Where will you live in retirement? Having recently been to New York City it’s a wonderful place to visit, but nowhere I’d like to spend most of my time. Plus, who can afford it? Check out the quote at the end of this piece. But first…
Imagine retiring in 1999 and dreaming about the trips you would take using the profits from the stock market. Well for ten-years hence, the Dow lost money. That’s right, from March 1999 to March 2009 the Dow went from over 9,800 to just under 7,300—not including dividends. And that’s the key. For dividend-centric investors, living through such periods of market despair is doable.
Another key for the retired or soon to be retired investor is balance. When markets go to pot, it’s balance, in this case bonds, that may very well save the day for you.
Allow me to share with you some commentary from one of my favorite stock market prognosticators, the late, great Richard Russell, who wrote to his beloved readers the following in his December 20, 2000 Dow Theory Letters:
The bear remains in the box. And it shouldn’t be hard to figure out my investment position. Let me put it this way. In a bull market the problem is to take advantage of generally rising prices. Conversely, in a bear market the idea is simple enough – the idea is to try to avoid losses I’m proceeding on the thesis that this bear market is going to be hard on business. If this proves correct, then (1) investors are going to forsake the concept of growth and slowly come to the thesis that income is going to become more important than growth.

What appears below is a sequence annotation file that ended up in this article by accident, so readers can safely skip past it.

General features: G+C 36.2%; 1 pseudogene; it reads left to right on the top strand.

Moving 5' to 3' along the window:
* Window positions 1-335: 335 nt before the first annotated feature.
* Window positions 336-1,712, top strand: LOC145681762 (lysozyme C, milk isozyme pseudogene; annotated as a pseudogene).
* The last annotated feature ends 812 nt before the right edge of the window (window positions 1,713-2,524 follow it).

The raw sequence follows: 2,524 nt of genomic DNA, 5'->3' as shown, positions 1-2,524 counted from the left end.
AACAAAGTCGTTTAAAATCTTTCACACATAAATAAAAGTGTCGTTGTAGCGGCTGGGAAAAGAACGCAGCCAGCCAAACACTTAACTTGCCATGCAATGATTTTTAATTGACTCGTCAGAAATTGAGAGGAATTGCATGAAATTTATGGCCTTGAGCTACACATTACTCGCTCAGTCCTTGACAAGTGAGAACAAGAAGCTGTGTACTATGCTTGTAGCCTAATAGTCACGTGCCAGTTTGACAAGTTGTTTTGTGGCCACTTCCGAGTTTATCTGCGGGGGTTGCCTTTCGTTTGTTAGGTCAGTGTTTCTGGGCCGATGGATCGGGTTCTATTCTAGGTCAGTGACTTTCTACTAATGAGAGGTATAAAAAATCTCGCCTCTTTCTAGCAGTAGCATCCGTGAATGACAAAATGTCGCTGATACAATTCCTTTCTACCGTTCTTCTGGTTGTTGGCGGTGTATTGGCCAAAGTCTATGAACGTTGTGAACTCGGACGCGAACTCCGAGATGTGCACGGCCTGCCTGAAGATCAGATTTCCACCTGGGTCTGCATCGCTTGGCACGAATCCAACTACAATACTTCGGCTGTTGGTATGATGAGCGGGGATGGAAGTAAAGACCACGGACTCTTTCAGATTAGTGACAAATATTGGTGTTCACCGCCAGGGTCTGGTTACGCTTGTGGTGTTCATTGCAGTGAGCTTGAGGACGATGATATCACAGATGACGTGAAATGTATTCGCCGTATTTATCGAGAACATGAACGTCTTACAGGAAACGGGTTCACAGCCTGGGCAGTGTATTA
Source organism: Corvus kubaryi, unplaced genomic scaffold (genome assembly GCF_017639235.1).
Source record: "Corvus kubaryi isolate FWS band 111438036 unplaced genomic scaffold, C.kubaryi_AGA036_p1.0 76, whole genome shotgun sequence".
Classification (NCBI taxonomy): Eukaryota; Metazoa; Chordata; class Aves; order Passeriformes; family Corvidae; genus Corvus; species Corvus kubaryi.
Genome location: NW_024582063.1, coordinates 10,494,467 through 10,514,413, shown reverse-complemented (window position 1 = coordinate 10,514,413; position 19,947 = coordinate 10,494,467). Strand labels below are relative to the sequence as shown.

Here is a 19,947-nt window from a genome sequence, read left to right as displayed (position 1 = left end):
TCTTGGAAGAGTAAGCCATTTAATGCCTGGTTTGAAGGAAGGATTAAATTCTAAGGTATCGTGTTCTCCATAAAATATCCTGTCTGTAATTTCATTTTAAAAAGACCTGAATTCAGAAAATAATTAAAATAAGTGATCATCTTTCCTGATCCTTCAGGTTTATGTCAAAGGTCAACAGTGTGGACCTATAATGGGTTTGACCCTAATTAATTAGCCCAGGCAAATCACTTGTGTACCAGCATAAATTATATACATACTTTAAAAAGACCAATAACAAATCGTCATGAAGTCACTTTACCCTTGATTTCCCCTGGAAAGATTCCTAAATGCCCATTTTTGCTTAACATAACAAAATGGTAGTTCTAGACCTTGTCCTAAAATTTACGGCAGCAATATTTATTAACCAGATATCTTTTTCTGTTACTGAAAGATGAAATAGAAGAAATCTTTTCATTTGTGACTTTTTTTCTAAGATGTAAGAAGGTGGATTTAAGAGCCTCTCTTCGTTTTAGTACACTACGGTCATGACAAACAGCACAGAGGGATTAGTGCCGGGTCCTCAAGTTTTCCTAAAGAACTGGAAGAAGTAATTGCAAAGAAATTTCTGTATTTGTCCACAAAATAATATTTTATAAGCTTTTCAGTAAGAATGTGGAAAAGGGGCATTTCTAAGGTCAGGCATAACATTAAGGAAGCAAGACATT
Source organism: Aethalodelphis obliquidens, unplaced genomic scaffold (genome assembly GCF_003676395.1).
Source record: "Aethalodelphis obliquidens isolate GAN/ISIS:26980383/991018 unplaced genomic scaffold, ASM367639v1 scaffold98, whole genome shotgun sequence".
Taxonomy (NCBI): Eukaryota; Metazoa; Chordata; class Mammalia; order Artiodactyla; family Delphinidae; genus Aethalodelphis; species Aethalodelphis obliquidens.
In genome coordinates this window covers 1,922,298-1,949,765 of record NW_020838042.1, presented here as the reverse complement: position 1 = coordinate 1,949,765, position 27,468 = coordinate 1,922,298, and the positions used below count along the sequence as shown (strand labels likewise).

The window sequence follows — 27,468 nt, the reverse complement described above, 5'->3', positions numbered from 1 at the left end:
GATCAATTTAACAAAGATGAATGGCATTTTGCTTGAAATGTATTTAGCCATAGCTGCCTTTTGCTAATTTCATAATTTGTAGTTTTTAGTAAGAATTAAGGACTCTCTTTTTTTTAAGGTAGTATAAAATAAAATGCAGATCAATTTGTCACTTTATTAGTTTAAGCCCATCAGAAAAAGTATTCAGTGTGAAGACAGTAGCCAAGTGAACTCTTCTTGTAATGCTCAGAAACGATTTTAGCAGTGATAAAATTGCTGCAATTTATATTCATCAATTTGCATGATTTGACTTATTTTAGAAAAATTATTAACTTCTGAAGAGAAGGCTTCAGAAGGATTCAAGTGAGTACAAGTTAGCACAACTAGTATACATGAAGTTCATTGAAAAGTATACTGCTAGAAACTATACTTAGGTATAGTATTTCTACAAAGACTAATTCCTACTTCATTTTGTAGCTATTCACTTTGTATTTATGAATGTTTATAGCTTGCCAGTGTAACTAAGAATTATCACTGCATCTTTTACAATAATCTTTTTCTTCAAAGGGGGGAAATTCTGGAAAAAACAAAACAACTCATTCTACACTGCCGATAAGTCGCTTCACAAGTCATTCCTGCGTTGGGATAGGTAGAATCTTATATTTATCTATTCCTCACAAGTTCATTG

(2) As the economy slows and as the bear market moves on, stockholders will find themselves holding stocks that are declining and stocks that throw off no income. Since the economy will be slowing, there will be a rising desire for income. Families will find that they need income to pay off their debt.
(3) The best place to obtain income in a bear market is in high-grade bonds. This is particularly true in this bear market because the average yield on stocks is a ridiculous 1 .5% and in the case of a huge number of stocks there are no dividends at all. Never have I seen so many stocks that are dividendless. This is going to be a huge problem as the bear market rolls along.
New York:– A full-page story in a recent NY Times (Nov. 26) starts, “The State of Life in the City: Packed Like Sardines .” Ah yes, how I remember the subway coming home from school . Cattle have never been packed so tight.
It was eerie, it was Manhattan.
I left my home town of New York in 1.961 . That was the last year that you could park your car in midtown Manhattan without getting a ticket or without someone breaking into it. Also, I felt the crowds were beginning to get a bit too thick. Just too many people – and that was back in 1961 .
Today the situation is a LOT worse. The Times writes about two people who “headed to a fashionable downtown restaurant with a reservation on an unfashionable Tuesday at 8PM – made after they gave up trying to go out on weekends because every restaurant, movie or jazz club always seemed to be booked. When they arrived, the restaurant was packed and their table was in use . They were offered drinks on the house, but bodies were three-deep at the bar. They were finally seated 70 minutes late.”
The article continues, “Chris Lopes, 24, an electrician, says, `I hate it, I hate it, I just hate it. I don’t like breathing other people’s breath, I like kissing my wife when I get home,. not the guy sitting next to me on the trains at 5 :30 in the morning. It’s disgusting.”
“A computer operator who commutes says `I just literally want to scream, `Don’t touch me, don’t touch me! Everybody, just let me sit or stand in enough human space not to be mauled for an hour. All joking aside, part of the reason why the city is so hostile is because you’re treated like an animal twice a day’. “
E.J. Smith - Your Survival Guy
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